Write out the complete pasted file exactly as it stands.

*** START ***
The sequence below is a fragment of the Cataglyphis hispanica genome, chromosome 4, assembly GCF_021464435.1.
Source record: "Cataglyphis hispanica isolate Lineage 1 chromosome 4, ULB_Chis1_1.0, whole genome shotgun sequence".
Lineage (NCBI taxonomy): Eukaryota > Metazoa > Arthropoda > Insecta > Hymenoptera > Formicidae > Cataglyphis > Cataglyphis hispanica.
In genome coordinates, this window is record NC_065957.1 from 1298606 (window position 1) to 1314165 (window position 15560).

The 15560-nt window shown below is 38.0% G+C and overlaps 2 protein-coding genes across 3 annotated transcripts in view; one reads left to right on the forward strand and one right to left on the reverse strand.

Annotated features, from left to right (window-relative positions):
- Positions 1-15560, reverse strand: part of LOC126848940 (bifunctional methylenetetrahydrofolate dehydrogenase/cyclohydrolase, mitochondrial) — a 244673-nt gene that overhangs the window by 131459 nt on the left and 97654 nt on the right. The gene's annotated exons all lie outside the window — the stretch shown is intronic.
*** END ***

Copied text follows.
The sequence below is a fragment of the Cataglyphis hispanica genome, chromosome 4, assembly GCF_021464435.1.
Source record: "Cataglyphis hispanica isolate Lineage 1 chromosome 4, ULB_Chis1_1.0, whole genome shotgun sequence".
Lineage (NCBI taxonomy): Eukaryota > Metazoa > Arthropoda > Insecta > Hymenoptera > Formicidae > Cataglyphis > Cataglyphis hispanica.
In genome coordinates, this window is record NC_065957.1 from 1298606 (window position 1) to 1314165 (window position 15560).

The 15560-nt window shown below is 38.0% G+C and overlaps 2 protein-coding genes across 3 annotated transcripts in view; one reads left to right on the forward strand and one right to left on the reverse strand.

Annotated features, from left to right (window-relative positions):
- Positions 1-15560, reverse strand: part of LOC126848940 (bifunctional methylenetetrahydrofolate dehydrogenase/cyclohydrolase, mitochondrial) — a 244673-nt gene that overhangs the window by 131459 nt on the left and 97654 nt on the right. The gene's annotated exons all lie outside the window — the stretch shown is intronic.